Given the Meirsheimer/Walt crowd who continue to maintain that Israel is a liability, this is a welcome affirmation to the contrary. Ted Belman
WASHINGTON – Israel and the United States enjoy a special alliance which has a strong “strategic contribution” to US security, a report by two former high ranking Washington officials says.
Robert D. Blackwill and Walter B. Slocombe, who served under Democratic and Republican administrations, have recently presented the Washington Institute for Near East Policy with a thesis asserting that US aid to Israel is not just a gesture among allied nations, but a move that serves US national interests worldwide and does not take a toll on its relations with its Arab allies.
Slocombe served as the under secretary of defense for policy in the Clinton Administration, while Blackwill served as US ambassador to India the United States national security council deputy for Iraq in the second Bush Administration.
“The United States has taken advantage of access to unique Israeli capabilities in key ‘niche’ areas of military technology… Israeli technology promotes American interests. Increasingly, US homeland security and military agencies are turning to Israeli technology to solve some of their most vexing technical problems,” the report states.
“Through joint training and exercises as well as exchanges on military doctrine, the United States has benefited in the areas of counterterrorism cooperation, tactical intelligence, and experience in urban warfare.
“Counterterrorism and intelligence cooperation is deep and extensive, with the United States and Israel working to advance their common interest in defeating the terrorism of Hamas, Hezbollah and al-Qaeda… sharing information, supporting preventive actions, deterring challenges, and coordinating overall strategy.”
‘Unique beneficial relationship’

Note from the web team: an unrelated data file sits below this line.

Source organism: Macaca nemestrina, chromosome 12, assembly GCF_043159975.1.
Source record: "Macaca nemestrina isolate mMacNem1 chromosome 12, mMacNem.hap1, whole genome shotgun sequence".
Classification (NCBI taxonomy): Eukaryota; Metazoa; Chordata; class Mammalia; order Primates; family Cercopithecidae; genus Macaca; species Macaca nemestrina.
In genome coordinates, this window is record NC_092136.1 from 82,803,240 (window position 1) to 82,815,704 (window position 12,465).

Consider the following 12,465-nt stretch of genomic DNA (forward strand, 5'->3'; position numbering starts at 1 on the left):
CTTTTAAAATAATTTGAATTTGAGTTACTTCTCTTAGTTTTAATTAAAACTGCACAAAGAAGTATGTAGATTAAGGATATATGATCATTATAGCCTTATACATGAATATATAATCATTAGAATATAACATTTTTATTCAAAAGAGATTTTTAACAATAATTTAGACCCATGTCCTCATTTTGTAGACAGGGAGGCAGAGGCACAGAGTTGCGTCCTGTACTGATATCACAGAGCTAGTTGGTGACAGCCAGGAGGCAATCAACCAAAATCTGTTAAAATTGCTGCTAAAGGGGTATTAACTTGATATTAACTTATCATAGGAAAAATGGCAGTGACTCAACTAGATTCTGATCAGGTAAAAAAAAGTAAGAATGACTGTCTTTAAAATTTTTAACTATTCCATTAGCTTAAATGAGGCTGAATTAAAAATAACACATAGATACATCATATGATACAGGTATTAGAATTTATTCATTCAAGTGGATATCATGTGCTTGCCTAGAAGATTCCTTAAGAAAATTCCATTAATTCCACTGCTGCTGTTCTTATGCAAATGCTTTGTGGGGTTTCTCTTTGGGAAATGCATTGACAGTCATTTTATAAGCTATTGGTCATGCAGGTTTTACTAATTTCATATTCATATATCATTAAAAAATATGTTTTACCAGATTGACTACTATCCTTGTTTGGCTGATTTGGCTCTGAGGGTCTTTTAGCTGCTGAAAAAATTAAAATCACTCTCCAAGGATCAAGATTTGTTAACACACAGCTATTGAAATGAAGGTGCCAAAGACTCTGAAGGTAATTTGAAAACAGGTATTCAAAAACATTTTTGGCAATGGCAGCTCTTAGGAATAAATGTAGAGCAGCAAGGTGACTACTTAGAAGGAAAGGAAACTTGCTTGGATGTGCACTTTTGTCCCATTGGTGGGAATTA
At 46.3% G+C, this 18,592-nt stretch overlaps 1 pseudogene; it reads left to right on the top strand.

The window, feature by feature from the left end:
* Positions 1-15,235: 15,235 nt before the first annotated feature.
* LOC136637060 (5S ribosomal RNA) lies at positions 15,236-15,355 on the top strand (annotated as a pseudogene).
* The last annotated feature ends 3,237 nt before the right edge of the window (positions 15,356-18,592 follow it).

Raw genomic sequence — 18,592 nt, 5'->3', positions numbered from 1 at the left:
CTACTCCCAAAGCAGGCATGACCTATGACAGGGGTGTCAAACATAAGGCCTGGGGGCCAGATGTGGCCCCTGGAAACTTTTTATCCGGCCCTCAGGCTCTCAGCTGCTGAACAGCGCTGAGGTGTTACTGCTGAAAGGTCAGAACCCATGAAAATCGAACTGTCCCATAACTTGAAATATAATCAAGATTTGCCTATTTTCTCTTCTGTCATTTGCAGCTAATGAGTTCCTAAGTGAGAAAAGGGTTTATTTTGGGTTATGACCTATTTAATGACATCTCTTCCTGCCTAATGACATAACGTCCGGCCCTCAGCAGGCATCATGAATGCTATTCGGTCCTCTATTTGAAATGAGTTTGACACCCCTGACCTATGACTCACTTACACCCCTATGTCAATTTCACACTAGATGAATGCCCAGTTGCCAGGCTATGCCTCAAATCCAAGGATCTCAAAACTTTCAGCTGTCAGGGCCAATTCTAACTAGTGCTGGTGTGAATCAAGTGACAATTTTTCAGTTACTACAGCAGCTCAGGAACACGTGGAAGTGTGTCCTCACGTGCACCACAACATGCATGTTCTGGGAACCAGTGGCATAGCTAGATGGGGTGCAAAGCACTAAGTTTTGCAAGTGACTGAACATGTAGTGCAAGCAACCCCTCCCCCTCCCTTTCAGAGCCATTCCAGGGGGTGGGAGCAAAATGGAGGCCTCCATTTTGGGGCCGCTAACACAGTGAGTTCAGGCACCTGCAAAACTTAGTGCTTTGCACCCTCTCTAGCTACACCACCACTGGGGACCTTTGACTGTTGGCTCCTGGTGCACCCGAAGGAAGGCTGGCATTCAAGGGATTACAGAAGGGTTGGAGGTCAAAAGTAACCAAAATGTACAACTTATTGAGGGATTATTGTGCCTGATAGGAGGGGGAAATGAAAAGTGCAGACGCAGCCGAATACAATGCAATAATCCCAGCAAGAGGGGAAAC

The US, the two said, is benefiting form Israel’s knowledge on airport security: “In the vital realm of missile defense cooperation, the United States has a broad and multifaceted relationship with Israel, which is its most sophisticated and experienced partner in this field.
“Israel’s national missile defenses… will be an integral part of a larger missile defense architecture spanning Europe, the Eastern Mediterranean, and the Persian Gulf that will help protect US forces and allies throughout this vast area.”
Moreover, the report stressed, “Israel’s integrated, multilayered command-and-control network contributes to the US military’s ability to defend against the Iranian missile threat.”
Israel and the US enjoy broad intelligence cooperation, they said, and “This intimate relationship reinforces overall US intelligence efforts by providing Washington with access to Israel’s unique set of capabilities for collection and assessments on key countries and issues in the region, since Israel is able to focus resources and attention on certain targets of central importance to the United States.
“As Israel’s strategic intelligence collection capabilities mature, this cooperation and exchange of intelligence information will increasingly serve US national interests,” the report said.
‘Pros outweigh cons’
“We do not deny that there are costs to the United States, in the Arab world and elsewhere, for its support of Israel… We are, however, convinced that in a net assessment those real costs are markedly outweighed by the many ways in which Israel bolsters US national interests and the benefits that Israel provides to those interests,” the report argues.
“In particular, we believe that the United States can have strong and productive relations with Arab and other Muslim nations while sustaining its intimate collaboration with Israel, and that US support for Israel is not the primary – and probably not even a dominant – reason Islamist terrorists target the United States.
“The long-standing US commitment to Israel has not prevented development of close ties with Arab nations… nor has it made the Arab oil-exporting states any less conscious of their own economic and strategic interest in a reasonably stable flow of oil to world markets, or their eagerness to buy first-class military equipment from the United States or to enjoy.”
“The conclusion of our analysis,” Blackwill and Slocombe wrote, “is that the US-Israel relationship is a significant asset to US national interests and the potential for even greater US benefits from deeper cooperation is substantial.”